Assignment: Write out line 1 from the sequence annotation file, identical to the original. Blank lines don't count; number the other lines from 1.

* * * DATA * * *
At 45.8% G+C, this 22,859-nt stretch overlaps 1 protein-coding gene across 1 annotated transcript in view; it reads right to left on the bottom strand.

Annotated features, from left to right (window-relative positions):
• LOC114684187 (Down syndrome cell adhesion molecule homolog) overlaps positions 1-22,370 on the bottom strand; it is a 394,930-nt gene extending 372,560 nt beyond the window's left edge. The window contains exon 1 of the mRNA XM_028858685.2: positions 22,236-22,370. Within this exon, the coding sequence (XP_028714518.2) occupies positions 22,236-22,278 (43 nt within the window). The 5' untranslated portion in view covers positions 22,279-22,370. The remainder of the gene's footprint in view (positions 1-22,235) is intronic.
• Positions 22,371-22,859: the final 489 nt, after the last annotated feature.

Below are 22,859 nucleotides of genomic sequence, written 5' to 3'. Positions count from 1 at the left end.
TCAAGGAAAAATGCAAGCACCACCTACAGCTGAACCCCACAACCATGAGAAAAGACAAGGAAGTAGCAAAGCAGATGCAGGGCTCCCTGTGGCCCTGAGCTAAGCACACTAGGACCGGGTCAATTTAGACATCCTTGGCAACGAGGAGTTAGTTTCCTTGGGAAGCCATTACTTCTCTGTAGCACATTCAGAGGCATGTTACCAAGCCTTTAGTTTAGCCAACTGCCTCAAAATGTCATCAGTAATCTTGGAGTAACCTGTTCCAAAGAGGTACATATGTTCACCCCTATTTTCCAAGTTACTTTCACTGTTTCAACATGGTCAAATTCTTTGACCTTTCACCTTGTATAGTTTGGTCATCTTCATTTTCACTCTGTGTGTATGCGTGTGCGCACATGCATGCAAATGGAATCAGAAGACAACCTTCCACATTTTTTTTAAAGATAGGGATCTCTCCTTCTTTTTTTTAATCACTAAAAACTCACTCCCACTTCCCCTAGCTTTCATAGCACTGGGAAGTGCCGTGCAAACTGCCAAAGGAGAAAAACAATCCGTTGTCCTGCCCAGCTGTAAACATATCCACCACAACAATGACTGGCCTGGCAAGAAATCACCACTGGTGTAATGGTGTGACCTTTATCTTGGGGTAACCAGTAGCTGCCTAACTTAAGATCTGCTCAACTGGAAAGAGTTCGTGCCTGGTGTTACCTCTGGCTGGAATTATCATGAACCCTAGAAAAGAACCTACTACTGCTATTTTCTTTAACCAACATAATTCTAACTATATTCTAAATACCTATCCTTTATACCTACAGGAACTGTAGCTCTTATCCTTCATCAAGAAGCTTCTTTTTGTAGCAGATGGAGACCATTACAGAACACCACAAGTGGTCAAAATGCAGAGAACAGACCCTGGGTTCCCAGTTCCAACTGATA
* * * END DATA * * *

At 45.8% G+C, this 22,859-nt stretch overlaps 1 protein-coding gene across 1 annotated transcript in view; it reads right to left on the bottom strand.